And if we think about a philosophy of aesthetics, slight imperfections makes something or someone more beautiful. The Japanese call this ‘wabi-sabi‘– the wear and tear of something makes patina beautiful.
For example, I find the wrinkles in older women beautiful. I think women are the most beautiful when they proudly let their silver hair flow, instead of being so paranoid about always dying their hair. Or I find extreme beauty in people who proudly show their scars on their faces — kind of like ‘Kintsugi‘ (the Japanese art of repairing broken pots with golden glue, which highlights the ‘imperfection’ and shows it as beautiful).
4. Honor thy selfie
I think selfie photography is probably one of the best ways of self-expression. To make a selfie of yourself is being very honest with yourself– embracing your self-image, and also self-empowering yourself to shoot yourself how you want to shoot yourself. You can control the camera angles, the background, and the perspective. You can also shoot however many selfies you want to before you are satisfied with the final image.
I often make selfies to reflect my mental state. When I’m feeling depressed and gloomy, I will often shoot selfies, looking down, or away from the camera. When I’m feeling happy and elated, I smile a lot in my selfies. When I’m feeling artsy or in the zone, I will often obscure my eyes in my selfie, and make my selfies more open-ended.
However you feel emotionally– make selfies of yourself, and examine how you feel, how you look, and what you want to communicate to your viewer with your selfie.
And remember with selfies: you don’t need to publish/share them. You can just keep them for yourself.
5. Make social commentary
You probably have opinions on economics, politics, and social issues. Don’t hide your opinions– share your perspectives through your photography.
Use your photography to be selective, to make social commentary/critique.
For example, in my “Suits” series, I showed men in suits looking mostly miserable. It was a reflection of my perspective of feeling empathy for people trapped in corporate jobs that they hate. And of course, this is just my perspective– a lot of people who wear suits to work are actually very happy with their jobs. But this isn’t about presenting a perspective that fits the worldview of everyone– it is about presenting my own personal perspective with the rest of the world with my photos.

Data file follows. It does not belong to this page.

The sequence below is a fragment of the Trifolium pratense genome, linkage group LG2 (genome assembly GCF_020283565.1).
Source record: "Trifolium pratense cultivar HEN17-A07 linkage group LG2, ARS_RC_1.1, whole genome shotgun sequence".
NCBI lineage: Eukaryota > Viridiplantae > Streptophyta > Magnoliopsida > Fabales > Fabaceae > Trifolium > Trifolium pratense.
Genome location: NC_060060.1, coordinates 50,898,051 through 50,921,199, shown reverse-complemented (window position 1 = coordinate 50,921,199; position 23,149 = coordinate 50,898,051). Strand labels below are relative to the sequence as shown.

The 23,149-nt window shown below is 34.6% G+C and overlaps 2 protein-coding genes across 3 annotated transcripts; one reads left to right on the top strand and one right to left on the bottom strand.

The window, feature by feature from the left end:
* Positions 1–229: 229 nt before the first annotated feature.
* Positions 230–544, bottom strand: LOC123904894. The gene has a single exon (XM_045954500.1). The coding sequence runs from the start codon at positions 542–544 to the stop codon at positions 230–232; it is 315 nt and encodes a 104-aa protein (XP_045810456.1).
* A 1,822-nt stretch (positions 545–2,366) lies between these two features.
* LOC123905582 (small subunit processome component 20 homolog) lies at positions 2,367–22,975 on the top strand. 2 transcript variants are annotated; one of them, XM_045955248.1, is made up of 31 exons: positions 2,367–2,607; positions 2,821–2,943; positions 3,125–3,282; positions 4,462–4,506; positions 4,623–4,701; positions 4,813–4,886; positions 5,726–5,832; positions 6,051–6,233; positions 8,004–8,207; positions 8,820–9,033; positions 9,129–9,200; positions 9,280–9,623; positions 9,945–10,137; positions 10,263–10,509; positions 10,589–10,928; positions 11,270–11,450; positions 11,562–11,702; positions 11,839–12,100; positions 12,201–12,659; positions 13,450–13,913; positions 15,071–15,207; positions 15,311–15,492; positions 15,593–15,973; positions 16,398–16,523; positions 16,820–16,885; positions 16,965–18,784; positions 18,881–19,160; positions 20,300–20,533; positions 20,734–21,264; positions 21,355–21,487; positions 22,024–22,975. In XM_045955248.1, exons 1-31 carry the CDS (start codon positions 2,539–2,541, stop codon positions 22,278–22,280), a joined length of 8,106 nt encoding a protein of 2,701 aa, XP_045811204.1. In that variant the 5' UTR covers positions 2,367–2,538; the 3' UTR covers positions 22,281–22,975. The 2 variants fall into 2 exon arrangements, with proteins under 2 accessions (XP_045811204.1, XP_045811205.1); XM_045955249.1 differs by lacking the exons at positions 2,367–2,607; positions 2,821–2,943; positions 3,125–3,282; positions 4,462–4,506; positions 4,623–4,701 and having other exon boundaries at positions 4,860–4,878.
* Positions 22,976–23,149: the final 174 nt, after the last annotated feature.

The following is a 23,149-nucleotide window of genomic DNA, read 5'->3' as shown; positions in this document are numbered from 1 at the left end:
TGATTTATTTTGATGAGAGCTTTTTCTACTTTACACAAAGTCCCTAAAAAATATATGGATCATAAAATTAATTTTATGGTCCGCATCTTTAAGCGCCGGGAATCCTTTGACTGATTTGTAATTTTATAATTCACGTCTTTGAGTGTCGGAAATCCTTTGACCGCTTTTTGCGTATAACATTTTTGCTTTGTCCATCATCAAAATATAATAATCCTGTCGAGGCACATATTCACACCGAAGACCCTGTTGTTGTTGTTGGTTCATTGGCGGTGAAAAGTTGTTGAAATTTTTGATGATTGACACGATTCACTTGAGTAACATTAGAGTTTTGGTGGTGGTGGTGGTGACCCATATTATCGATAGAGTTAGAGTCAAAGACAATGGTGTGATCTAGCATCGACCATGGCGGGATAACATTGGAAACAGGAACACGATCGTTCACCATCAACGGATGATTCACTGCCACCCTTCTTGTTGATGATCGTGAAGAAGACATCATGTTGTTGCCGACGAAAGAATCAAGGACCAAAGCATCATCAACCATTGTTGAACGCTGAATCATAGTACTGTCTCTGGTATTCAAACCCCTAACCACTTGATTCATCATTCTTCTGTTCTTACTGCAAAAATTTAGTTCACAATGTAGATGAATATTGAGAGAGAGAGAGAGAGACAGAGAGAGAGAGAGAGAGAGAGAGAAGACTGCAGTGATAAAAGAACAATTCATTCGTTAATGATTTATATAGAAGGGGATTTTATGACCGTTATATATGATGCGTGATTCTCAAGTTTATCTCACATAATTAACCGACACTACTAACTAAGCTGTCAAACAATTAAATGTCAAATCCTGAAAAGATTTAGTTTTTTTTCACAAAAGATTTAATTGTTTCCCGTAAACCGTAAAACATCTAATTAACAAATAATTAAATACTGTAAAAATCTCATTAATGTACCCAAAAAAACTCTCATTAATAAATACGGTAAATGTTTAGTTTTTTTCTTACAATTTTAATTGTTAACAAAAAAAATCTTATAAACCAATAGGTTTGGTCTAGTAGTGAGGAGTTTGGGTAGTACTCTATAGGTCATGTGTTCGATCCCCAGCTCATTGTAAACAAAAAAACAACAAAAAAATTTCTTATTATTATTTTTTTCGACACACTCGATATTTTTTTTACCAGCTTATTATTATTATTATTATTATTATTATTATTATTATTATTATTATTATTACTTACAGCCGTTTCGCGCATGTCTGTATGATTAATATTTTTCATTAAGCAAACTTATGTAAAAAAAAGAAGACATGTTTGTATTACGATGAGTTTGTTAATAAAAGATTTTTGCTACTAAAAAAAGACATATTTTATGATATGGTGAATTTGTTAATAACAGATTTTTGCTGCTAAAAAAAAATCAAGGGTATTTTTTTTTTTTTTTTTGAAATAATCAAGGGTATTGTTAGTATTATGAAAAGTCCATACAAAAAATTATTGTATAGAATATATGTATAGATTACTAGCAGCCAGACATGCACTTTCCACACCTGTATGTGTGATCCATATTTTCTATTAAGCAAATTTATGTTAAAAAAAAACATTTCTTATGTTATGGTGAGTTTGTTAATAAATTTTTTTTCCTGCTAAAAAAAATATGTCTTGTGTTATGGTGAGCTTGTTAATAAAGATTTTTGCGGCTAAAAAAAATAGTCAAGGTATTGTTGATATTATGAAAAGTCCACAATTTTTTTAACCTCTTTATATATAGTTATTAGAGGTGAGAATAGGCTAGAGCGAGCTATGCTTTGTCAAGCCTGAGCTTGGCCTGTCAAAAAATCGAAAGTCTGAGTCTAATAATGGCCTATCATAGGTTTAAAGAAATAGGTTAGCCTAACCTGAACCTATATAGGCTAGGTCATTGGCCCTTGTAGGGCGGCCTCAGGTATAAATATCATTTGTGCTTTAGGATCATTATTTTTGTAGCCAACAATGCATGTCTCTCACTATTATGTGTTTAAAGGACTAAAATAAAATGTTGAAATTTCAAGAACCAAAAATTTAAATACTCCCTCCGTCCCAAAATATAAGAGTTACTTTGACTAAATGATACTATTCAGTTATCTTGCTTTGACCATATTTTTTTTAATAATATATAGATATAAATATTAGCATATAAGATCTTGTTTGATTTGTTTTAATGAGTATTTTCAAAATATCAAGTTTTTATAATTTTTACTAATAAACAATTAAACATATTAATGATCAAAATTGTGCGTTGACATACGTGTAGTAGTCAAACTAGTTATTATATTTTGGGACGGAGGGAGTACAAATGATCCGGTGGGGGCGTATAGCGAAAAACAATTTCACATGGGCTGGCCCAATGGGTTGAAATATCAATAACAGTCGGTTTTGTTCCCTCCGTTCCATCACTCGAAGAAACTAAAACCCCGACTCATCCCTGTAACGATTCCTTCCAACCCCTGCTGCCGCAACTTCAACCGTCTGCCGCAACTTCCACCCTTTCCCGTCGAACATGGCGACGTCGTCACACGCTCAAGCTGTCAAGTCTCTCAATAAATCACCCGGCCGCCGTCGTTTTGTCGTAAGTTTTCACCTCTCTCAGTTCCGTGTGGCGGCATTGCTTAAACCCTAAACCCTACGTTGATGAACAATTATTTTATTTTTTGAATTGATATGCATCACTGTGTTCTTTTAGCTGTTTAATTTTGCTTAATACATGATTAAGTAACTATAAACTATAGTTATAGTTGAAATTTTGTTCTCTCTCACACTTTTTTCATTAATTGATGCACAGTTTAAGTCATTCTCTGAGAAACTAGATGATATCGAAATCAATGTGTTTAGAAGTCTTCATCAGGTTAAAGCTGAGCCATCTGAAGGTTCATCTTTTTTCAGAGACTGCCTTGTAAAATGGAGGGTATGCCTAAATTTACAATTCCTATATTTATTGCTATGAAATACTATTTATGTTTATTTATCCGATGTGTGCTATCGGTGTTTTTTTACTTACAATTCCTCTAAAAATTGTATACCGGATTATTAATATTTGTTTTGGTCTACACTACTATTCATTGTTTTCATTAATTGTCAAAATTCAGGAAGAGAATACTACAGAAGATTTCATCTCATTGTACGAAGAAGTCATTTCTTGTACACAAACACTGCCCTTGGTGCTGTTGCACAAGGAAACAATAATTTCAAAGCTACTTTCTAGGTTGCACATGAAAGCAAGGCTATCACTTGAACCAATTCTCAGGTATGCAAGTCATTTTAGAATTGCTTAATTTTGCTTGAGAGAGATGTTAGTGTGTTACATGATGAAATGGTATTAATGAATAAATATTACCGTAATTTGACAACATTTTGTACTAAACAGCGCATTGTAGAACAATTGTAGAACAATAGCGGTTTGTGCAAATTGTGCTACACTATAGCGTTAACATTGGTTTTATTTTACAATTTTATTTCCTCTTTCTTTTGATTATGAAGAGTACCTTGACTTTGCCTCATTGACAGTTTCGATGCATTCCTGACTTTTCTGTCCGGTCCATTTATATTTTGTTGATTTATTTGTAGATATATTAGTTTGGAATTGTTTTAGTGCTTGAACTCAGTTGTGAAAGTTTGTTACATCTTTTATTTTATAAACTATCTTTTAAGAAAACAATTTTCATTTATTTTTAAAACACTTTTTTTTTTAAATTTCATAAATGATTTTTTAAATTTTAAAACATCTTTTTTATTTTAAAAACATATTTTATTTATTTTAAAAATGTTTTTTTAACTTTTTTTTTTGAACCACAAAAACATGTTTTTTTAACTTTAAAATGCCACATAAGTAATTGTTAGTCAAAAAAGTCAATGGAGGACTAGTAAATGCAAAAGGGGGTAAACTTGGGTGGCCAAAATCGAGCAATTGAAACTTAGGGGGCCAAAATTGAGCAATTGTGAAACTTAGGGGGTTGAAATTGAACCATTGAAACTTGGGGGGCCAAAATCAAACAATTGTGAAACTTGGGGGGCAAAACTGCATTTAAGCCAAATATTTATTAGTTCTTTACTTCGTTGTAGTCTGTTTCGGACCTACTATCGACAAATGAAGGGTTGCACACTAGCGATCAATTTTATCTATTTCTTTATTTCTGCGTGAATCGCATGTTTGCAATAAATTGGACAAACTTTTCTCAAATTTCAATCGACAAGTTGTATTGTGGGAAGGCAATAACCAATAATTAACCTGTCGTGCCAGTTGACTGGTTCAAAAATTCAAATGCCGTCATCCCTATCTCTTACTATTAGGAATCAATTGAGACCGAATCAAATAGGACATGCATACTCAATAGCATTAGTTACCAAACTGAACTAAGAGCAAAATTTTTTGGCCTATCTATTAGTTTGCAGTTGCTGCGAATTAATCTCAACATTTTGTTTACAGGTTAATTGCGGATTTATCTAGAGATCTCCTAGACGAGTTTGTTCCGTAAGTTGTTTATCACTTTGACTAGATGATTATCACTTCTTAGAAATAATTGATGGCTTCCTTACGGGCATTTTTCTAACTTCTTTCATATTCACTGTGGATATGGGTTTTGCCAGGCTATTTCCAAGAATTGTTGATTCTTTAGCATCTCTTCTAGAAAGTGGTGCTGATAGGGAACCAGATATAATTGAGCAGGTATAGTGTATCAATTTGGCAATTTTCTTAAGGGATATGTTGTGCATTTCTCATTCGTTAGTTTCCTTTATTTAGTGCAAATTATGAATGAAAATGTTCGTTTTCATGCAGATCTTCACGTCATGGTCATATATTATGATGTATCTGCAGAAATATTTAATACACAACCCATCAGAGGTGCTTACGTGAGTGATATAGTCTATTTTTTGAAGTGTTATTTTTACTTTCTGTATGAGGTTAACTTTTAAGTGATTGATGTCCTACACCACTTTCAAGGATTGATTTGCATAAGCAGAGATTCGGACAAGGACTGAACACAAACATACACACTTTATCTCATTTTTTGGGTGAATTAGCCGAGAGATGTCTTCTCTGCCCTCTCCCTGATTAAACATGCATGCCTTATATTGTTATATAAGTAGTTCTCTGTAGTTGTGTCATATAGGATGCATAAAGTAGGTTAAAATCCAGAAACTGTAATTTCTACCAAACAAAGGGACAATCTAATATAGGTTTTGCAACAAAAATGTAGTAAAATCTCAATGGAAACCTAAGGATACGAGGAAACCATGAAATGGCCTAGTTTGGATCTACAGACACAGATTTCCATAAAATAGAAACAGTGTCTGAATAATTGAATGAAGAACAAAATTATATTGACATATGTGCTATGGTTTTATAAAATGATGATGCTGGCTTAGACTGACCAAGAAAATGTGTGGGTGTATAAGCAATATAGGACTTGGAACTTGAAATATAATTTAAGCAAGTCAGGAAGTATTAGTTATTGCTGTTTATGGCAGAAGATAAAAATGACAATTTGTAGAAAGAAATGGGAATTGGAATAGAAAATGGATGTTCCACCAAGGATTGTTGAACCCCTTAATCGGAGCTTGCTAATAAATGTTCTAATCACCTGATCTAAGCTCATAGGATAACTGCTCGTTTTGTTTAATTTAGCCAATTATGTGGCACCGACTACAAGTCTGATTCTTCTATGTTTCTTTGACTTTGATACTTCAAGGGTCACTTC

Therefore don’t seek to make photos that please everyone. Be open to bifurcating your audience– to make people either really love or really hate you. Once again, don’t censor yourself– be brutally honest through your photos, about how you view society.
The more I philosophize about photography — I realize more and more that photography is less about making photos and images. I think photography is more about self-expression, about finding joy in everyday living, and also using the tool as a way to make social critique.
To me this is exciting– photography as a tool is much more powerful than we think it is.
So friend, let us go beyond Instagram, social media, and trying to get a bunch of likes in photography. “How many likes is enough?” I know for myself, enough is never enough– in terms of seeking external validation from others.
Become more self-focused, and more centered in your photography. Treat photography as zen-meditation, treat photography as self-therapy, and use photography as a way to clean your mind, and find more gratitude in life.
Always smile, and shoot with a grateful heart.
How to find more joy in your life with photography:
- Street Photography as Mental Therapy
- The Cheerful Photographer
- How to Overcome Disappointment in Our Photography
- How to Find More Meaning in Your Life With Photography
- Photo Therapy
- Photography Therapy
- 5 Photography Therapy Assignments
- Why Photography is the Ultimate Form of Self-Therapy
- How to Use Photography as Self-Therapy
- Street Photography is Self-Therapy
- How to Conquer Depression With Photography
- 3 PRACTICAL APPLICATIONS FOR STREET PHOTOGRAPHY